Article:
Largest sauropod dinosaur ever found may be far smaller than thought, say scientists

By Ben Miller | 11 June 2015

Scientists use crocodiles, chickens and remodelled computer skin to re-evaluate huge dinosaur

A photo of a large brown dinosaur with a curved neck against a grey background
Dreadnoughtus is named after the early 20th century battleship© Jennifer Hall
The most complete giant sauropod dinosaur, found with almost all of its bones intact in Argentina last year, could have weighed as little as half of the 60 tonnes experts originally thought it would have reached, according to scientists using a new 3-d model to describe the colossal Dreadnoughtus.

Measuring 26 metres and preserved in rock, the largest ever plant-eating dinosaur to walk the earth was still growing when it died 77 million years ago. Experts had originally based their weight estimates on the size of its thigh and arm bones, but now believe it is more likely to have weighed between 30 to 40 tonnes.

link to 'Natural History Museum to open new Human Evolution Gallery' showing model of neanderthal and homo-sapien
“The original method used to calculate the mass of the animal is a common one and has been used successfully on many specimens,” says Dr Karl Bates, from the University of Liverpool’s Institute of Ageing and Chronic Disease, who worked with researchers from the University of Manchester and Imperial College on the new research.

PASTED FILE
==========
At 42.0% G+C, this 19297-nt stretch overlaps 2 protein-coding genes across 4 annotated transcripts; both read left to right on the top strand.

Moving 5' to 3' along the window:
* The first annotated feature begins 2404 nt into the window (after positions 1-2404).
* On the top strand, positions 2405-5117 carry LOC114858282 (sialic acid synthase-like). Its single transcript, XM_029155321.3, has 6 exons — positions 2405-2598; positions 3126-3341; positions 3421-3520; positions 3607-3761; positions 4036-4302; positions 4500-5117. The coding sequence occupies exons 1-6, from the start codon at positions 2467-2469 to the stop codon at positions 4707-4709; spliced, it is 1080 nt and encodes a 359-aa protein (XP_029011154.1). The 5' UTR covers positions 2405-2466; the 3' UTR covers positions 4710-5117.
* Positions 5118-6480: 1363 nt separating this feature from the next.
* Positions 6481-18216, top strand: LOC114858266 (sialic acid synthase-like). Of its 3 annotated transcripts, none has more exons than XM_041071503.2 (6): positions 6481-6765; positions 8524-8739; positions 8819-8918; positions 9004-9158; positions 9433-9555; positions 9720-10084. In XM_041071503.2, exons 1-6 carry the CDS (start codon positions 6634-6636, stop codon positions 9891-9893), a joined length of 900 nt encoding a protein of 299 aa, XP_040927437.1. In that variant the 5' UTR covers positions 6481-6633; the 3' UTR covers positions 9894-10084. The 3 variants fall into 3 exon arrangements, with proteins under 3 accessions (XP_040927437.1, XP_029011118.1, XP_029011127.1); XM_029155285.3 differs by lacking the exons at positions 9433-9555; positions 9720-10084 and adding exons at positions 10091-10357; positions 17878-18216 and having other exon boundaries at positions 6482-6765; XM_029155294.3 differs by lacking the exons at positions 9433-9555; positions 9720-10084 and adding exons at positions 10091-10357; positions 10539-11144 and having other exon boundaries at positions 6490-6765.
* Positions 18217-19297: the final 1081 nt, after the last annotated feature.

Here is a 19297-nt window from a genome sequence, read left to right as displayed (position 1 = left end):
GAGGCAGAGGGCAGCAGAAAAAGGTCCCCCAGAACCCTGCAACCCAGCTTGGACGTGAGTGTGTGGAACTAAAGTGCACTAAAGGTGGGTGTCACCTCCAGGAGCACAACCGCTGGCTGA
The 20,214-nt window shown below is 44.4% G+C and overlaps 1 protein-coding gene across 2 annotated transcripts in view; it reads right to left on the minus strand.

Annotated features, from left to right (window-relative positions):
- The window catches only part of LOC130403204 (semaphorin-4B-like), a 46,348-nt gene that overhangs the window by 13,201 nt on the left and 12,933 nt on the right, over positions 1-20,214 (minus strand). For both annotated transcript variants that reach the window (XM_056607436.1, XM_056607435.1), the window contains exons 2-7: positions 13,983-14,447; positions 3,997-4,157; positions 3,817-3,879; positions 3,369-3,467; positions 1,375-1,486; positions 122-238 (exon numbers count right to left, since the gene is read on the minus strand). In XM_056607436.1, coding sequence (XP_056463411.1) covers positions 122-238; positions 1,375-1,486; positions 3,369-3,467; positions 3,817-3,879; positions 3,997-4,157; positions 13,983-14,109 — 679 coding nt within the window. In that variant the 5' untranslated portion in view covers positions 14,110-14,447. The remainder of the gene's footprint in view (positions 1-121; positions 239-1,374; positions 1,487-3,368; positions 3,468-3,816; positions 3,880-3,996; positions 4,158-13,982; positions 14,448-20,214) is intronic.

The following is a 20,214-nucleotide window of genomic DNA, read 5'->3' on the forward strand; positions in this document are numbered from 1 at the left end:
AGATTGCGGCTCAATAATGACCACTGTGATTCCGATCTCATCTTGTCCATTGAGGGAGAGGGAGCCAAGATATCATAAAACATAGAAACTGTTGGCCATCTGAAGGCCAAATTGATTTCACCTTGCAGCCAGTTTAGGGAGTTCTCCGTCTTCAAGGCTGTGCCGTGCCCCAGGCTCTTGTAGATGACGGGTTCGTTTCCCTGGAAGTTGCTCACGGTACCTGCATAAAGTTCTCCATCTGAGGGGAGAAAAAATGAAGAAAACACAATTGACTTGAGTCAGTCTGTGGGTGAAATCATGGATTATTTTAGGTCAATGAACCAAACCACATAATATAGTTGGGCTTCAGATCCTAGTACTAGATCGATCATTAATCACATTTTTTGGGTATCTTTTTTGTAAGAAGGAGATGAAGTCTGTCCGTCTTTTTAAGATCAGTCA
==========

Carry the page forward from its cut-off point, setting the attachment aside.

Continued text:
“The highest estimates produced for this particular giant, however, didn’t quite match up.

“Using digital modelling and a dataset that took in species, alive and dead, we were able to see that the creature couldn’t be as large as originally estimated.

“Our analysis suggests that only the lower estimates produced by previous methods are plausible. Estimates of 60 tonnes and above do not fit with our current understanding of the mass characteristics of living land animals.”

The bulk densities of the dinosaur, which were thought to be around 800kg per cubed metre, “cannot be reconciled” with the 59,300 kg body mass of the Dreadnoughtus, according to findings based partly upon ribcage space.

Estimating body mass from fossilised bones is “extremely challenging”, says Dr Bates, who used projections on crocodiles and chickens to help compile the figures. Experts hope similar studies on living animals could help provide more insights into the size and lifestyles of dinosaurs.

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